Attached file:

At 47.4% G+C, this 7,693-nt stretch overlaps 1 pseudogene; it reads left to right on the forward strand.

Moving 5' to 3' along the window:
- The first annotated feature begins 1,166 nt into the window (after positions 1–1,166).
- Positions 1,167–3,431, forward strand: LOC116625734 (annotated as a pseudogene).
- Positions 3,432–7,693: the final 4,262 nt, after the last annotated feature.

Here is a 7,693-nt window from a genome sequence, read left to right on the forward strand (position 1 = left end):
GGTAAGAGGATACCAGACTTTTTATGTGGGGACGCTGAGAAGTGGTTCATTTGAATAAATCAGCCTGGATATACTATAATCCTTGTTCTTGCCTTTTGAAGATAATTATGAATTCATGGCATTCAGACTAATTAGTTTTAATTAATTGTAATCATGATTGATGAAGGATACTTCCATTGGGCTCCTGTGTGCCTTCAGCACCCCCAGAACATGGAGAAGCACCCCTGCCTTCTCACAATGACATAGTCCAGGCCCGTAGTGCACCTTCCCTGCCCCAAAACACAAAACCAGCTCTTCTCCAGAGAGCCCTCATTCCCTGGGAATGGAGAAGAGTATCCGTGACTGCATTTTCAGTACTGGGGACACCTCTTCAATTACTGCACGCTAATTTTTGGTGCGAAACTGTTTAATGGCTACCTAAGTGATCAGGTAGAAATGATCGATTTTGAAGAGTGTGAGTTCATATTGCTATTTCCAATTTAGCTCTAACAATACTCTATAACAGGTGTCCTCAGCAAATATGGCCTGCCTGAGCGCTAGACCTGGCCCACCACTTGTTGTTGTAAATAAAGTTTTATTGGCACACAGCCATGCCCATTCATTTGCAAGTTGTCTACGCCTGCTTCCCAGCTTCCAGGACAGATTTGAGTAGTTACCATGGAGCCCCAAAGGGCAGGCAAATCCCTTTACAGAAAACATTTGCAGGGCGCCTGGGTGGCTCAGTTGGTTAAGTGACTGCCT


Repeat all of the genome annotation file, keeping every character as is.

At 47.4% G+C, this 7,693-nt stretch overlaps 1 pseudogene; it reads left to right on the forward strand.

Moving 5' to 3' along the window:
- The first annotated feature begins 1,166 nt into the window (after positions 1–1,166).
- Positions 1,167–3,431, forward strand: LOC116625734 (annotated as a pseudogene).
- Positions 3,432–7,693: the final 4,262 nt, after the last annotated feature.

Here is a 7,693-nt window from a genome sequence, read left to right on the forward strand (position 1 = left end):
GGTAAGAGGATACCAGACTTTTTATGTGGGGACGCTGAGAAGTGGTTCATTTGAATAAATCAGCCTGGATATACTATAATCCTTGTTCTTGCCTTTTGAAGATAATTATGAATTCATGGCATTCAGACTAATTAGTTTTAATTAATTGTAATCATGATTGATGAAGGATACTTCCATTGGGCTCCTGTGTGCCTTCAGCACCCCCAGAACATGGAGAAGCACCCCTGCCTTCTCACAATGACATAGTCCAGGCCCGTAGTGCACCTTCCCTGCCCCAAAACACAAAACCAGCTCTTCTCCAGAGAGCCCTCATTCCCTGGGAATGGAGAAGAGTATCCGTGACTGCATTTTCAGTACTGGGGACACCTCTTCAATTACTGCACGCTAATTTTTGGTGCGAAACTGTTTAATGGCTACCTAAGTGATCAGGTAGAAATGATCGATTTTGAAGAGTGTGAGTTCATATTGCTATTTCCAATTTAGCTCTAACAATACTCTATAACAGGTGTCCTCAGCAAATATGGCCTGCCTGAGCGCTAGACCTGGCCCACCACTTGTTGTTGTAAATAAAGTTTTATTGGCACACAGCCATGCCCATTCATTTGCAAGTTGTCTACGCCTGCTTCCCAGCTTCCAGGACAGATTTGAGTAGTTACCATGGAGCCCCAAAGGGCAGGCAAATCCCTTTACAGAAAACATTTGCAGGGCGCCTGGGTGGCTCAGTTGGTTAAGTGACTGCCT